Frank William Boreham 1871-1959

Frank William Boreham 1871-1959
A photo F W Boreham took of himself in 1911

Thursday, October 18, 2007

Boreham: The Whole is Unequal to the Sum of all its Parts.

‘The whole is equal to the sum of all its parts.’ Could anything be more absurd? Take Paradise Lost or Hamlet or In Memoriam to pieces on this principle, and you will find that the great classic simply consists of the twenty-six letters of the alphabet in an endless variety of juxtaposition. And would Euclid have us believe that the whole of Hamlet is only equal to the twenty-six letters of the alphabet?

It has often been pointed out that in Gray's Elegy there is scarcely a thought that rises above mediocrity, and yet the combination and sequence and rhythm of the whole are such that we have all recognized it as one of the choicest gems of our literature. The entire poem is infinitely greater than the sum of all its parts. Or think of Tennyson's brook, with its deeps and its shallows, its whirls and its eddies, its song and its chatter, its foamy flake and its silvery flash, its graceful windings among ferns and forget-me-nots, its haunts of trout and of grayling. Now, the analyst who has not been warned of the peril of dissection will take all this to pieces. And he will tell you that it consists of two parts of hydrogen to sixteen parts of oxygen If you hear the wildest statement often enough, you will come at last to believe it. And this young analyst has read Euclid's axiom so frequently that he has really come at last to fancy that it is true! The whole of the brook equal to the sum of all its parts! The whole equal to hydrogen and oxygen! Let our analyst read the poem and see!

Does a lovely tune consist merely of so many notes? We are irresistibly reminded of Balthazar, the infatuated chemist in Balzac's Quest for the Absolute. His poor wife is in an agony of apprehension on his account, and she frets and worries about his perilous experiments. She seeks with passionate entreaty to dissuade him. As he looks into her face he notices that her beautiful eyes are swimming in tears. ‘Ah!’ exclaimed the analyst, 'tears! tears! Well, I have decomposed them. They contain a little phosphate of lime, a little chloride of sodium, a little mucus, and a little water!’ Now, I happen to know for certain that neither Euclid, nor Balzac's chemist, nor all the cold-blooded philosophers in the universe, could ever persuade any husband or lover in the wide, wide world that a woman's tears contain nothing more than these constituent elements! It is another of those common cases in which the whole is greater, beyond all calculation, than the sum of all its parts.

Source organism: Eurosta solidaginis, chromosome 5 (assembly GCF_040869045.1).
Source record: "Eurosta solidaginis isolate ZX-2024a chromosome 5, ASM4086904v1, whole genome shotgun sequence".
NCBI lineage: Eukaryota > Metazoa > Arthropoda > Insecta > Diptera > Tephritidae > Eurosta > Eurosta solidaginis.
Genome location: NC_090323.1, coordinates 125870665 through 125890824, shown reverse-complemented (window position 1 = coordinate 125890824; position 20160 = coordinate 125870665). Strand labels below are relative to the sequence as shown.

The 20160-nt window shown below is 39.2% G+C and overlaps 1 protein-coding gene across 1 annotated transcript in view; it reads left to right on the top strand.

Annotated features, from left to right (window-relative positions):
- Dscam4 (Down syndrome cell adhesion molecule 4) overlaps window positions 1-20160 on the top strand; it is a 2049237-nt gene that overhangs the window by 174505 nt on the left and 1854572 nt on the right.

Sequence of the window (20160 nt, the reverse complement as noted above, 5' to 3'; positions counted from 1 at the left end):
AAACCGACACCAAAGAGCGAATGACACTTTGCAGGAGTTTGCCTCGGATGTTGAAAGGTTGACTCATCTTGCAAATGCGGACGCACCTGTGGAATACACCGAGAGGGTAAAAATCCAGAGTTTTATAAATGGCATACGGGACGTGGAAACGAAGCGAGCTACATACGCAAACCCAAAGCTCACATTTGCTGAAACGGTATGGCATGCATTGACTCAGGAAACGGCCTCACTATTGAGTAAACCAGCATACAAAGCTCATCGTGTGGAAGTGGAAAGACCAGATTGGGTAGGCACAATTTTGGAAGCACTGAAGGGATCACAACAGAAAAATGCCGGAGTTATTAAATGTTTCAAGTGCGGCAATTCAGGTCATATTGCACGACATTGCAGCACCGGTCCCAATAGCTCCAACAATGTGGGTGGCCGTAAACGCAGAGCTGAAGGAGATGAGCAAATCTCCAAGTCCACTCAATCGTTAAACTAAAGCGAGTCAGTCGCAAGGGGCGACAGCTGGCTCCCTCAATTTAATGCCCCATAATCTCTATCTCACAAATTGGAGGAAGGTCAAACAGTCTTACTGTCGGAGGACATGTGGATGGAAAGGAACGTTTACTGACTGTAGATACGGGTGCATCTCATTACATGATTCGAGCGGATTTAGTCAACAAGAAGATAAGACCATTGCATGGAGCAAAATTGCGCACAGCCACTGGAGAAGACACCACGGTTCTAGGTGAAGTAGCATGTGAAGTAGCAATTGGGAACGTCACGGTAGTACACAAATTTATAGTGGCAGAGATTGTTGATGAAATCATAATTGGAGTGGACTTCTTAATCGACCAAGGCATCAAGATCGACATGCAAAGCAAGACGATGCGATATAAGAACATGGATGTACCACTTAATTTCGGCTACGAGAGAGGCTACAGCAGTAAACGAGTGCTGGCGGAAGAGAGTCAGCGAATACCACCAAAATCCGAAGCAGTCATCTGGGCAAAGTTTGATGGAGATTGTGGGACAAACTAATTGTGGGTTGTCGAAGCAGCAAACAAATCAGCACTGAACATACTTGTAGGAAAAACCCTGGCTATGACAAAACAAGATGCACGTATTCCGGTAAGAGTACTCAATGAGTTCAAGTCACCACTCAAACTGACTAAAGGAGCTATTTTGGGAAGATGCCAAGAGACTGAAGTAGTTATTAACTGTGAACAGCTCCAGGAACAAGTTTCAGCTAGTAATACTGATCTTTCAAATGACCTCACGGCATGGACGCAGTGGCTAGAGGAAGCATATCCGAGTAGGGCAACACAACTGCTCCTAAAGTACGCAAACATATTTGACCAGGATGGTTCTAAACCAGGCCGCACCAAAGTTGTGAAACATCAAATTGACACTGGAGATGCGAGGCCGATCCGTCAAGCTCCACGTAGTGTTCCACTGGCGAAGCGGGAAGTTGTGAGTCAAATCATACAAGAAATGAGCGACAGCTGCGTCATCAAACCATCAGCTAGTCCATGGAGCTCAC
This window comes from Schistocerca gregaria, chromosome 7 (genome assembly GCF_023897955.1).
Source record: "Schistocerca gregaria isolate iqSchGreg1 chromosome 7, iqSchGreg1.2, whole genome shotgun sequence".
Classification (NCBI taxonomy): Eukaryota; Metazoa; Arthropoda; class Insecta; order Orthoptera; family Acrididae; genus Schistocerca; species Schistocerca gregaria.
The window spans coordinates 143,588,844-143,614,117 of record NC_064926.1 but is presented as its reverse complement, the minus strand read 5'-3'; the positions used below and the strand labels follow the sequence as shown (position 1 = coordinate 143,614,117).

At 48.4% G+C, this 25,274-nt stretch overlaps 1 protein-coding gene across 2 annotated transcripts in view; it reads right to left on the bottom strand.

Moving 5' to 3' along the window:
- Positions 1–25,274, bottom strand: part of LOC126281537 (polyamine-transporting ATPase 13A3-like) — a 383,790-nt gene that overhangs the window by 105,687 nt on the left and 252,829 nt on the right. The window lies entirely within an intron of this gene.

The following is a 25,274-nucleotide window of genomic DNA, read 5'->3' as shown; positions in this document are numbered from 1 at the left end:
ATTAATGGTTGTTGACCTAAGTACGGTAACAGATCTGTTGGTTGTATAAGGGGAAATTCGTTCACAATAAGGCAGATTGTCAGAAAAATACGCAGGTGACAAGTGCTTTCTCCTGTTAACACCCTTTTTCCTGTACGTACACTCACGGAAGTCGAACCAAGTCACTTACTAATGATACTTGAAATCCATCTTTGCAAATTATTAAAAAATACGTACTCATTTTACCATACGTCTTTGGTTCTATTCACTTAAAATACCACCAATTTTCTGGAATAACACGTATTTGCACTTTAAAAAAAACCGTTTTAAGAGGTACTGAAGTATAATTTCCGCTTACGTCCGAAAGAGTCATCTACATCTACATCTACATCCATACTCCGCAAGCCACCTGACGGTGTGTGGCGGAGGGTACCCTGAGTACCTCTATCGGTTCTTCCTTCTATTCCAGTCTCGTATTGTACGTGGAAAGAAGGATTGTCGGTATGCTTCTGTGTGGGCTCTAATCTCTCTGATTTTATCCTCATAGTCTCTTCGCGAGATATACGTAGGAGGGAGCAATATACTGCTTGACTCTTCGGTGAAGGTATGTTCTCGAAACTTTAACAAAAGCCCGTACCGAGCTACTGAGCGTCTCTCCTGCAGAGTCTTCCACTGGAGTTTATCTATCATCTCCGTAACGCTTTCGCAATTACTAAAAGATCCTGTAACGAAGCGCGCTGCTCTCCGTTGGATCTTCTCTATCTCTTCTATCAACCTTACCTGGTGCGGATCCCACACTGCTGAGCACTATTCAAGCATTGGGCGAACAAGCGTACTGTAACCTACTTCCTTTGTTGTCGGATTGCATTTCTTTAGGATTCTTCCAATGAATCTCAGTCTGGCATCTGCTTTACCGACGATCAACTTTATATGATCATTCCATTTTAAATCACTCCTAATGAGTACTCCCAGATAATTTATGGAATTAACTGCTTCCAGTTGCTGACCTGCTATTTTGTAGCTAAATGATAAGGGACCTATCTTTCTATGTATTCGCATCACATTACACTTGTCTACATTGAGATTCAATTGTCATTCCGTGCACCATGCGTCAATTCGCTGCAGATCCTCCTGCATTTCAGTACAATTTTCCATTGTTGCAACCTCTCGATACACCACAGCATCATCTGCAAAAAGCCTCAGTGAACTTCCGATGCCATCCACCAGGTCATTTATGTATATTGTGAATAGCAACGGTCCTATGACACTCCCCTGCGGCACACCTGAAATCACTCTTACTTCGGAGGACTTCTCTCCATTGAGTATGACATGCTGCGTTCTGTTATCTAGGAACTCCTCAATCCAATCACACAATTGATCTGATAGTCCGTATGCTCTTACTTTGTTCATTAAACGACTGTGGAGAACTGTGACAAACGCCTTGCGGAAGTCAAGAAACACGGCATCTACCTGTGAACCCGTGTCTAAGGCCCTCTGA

I wonder that it never occurs to such analysts as these to ask themselves this pertinent question: If a whole contains no more than the sum of all its parts, why should either God or man take the trouble to transform the parts into a whole? It would be love’s labour lost, with a vengeance.

F W Boreham, ‘The Analyst’ Mountains in the Mist (London: Charles H Kelly, 1914), 186-188.

Image: Water